CLEVELAND — We are talking now. Perhaps as never before at this level. The non-blinking eye of television has played a part in our talk which has at times been in heat and in peaceful passion, but all of it in protest.
Our talk of race and justice is now at the forefront of discussion. Race is an American issue which to many has been sidestepped for too long.
Tragically, it took the killing of a black man who died beneath the neck-crushing knee of a white Minneapolis police officer to get America talking at a higher level. So, we are talking now about racial injustices.
The talk came amid violent confrontations which were fueled by the killing of George Floyd in Minneapolis. Talk became louder in the violence. Louder still in the peaceful protests as people of all races joined the Black Lives Matter movement.
Can we talk? We are.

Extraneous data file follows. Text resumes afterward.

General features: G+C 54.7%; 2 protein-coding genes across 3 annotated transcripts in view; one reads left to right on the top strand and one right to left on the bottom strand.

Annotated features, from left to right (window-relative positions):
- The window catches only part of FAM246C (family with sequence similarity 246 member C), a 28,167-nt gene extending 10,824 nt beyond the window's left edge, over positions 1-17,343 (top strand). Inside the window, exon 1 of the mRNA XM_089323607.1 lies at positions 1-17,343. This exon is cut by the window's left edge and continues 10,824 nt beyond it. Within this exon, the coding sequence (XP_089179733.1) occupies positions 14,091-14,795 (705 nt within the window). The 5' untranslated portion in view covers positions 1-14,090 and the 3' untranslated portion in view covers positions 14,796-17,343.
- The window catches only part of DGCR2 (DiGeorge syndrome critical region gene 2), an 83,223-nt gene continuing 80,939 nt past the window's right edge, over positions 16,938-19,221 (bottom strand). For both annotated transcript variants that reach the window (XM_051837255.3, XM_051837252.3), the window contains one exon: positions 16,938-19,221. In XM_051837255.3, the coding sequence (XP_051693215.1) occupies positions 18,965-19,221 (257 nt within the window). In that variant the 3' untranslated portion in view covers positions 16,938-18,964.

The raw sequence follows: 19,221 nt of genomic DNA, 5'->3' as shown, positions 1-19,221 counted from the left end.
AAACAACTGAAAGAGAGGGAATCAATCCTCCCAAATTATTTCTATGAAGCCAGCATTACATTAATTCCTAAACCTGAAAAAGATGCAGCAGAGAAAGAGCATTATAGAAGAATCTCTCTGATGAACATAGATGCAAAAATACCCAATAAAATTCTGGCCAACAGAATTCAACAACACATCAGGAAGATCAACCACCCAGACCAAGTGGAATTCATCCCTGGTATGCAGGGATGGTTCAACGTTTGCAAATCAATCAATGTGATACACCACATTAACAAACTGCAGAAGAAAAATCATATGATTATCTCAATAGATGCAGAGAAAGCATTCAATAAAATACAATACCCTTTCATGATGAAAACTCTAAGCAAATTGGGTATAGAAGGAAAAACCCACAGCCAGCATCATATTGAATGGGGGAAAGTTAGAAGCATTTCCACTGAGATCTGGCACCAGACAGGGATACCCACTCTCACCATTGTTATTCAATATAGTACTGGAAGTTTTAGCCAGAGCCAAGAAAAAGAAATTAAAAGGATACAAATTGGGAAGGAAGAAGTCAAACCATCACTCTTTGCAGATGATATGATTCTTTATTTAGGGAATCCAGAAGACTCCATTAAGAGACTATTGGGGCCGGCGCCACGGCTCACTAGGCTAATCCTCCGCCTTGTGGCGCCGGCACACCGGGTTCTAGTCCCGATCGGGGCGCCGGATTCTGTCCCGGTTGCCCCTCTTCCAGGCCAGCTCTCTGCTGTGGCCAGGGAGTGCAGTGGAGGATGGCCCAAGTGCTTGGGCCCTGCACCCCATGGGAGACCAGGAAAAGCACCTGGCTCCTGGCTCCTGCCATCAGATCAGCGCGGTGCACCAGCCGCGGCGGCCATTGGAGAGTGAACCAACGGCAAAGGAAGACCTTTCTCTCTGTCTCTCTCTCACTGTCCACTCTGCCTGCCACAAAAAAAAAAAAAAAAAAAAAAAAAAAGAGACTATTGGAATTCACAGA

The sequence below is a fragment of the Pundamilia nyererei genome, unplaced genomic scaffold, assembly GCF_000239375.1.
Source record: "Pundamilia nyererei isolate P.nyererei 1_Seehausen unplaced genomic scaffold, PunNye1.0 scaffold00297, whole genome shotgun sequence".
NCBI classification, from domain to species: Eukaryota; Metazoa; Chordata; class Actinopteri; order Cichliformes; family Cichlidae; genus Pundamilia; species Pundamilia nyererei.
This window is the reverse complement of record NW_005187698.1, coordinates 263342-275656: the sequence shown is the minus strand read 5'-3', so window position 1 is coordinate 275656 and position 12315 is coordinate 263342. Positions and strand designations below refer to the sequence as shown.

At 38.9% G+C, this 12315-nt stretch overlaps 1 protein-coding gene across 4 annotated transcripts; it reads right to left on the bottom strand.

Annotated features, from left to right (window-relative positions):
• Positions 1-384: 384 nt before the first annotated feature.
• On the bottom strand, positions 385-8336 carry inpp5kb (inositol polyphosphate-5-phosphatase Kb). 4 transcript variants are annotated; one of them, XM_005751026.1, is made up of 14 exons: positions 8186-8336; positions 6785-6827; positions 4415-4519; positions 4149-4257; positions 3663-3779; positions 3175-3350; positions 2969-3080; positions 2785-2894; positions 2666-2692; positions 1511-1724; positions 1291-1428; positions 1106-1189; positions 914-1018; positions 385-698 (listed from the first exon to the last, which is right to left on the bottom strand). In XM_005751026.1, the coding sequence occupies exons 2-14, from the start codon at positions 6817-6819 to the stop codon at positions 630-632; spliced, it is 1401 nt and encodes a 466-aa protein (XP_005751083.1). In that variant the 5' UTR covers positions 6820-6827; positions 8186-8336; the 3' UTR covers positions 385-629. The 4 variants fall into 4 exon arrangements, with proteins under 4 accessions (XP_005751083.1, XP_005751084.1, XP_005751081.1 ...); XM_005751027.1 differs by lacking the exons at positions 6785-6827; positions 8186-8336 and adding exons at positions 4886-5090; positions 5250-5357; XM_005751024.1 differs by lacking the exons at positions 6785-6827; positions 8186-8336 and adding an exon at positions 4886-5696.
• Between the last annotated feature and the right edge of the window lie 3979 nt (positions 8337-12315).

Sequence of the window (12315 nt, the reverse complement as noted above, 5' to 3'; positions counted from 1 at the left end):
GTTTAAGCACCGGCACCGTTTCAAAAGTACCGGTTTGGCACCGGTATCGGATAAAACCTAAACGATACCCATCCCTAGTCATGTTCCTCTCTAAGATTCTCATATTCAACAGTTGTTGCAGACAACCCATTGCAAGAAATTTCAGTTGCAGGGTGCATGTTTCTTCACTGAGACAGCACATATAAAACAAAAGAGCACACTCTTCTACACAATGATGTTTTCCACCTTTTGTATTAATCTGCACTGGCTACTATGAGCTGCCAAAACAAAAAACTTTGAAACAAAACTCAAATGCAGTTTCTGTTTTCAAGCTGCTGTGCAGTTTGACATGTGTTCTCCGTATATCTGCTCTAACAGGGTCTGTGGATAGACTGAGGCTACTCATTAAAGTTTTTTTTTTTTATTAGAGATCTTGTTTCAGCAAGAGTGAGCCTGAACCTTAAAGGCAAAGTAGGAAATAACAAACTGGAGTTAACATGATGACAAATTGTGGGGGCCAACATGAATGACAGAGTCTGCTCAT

Question is: Will we continue?
A new poll shows both black and white people say racial discrimination affects treatment by police and chances of getting ahead. 8 of 10 Americans feel discrimination against blacks exists.
Can we talk? We are talking. A recent poll shows 76 percent of America – including 71% of white people – call racism and discrimination a "big problem." That number is up 26 percent in five years. There is a seismic shift in this country.
There have been demonstrations for racial justice for centuries. But this time, it seems the center of gravity of the movement has shifted to a higher point. We are talking MORE now. Our national conscience and our national Constitution have intersected.
Events in all their forms have pushed for conversation and a call for action for America to forge toward a more just day.
Can we talk? To save ourselves, we must talk.
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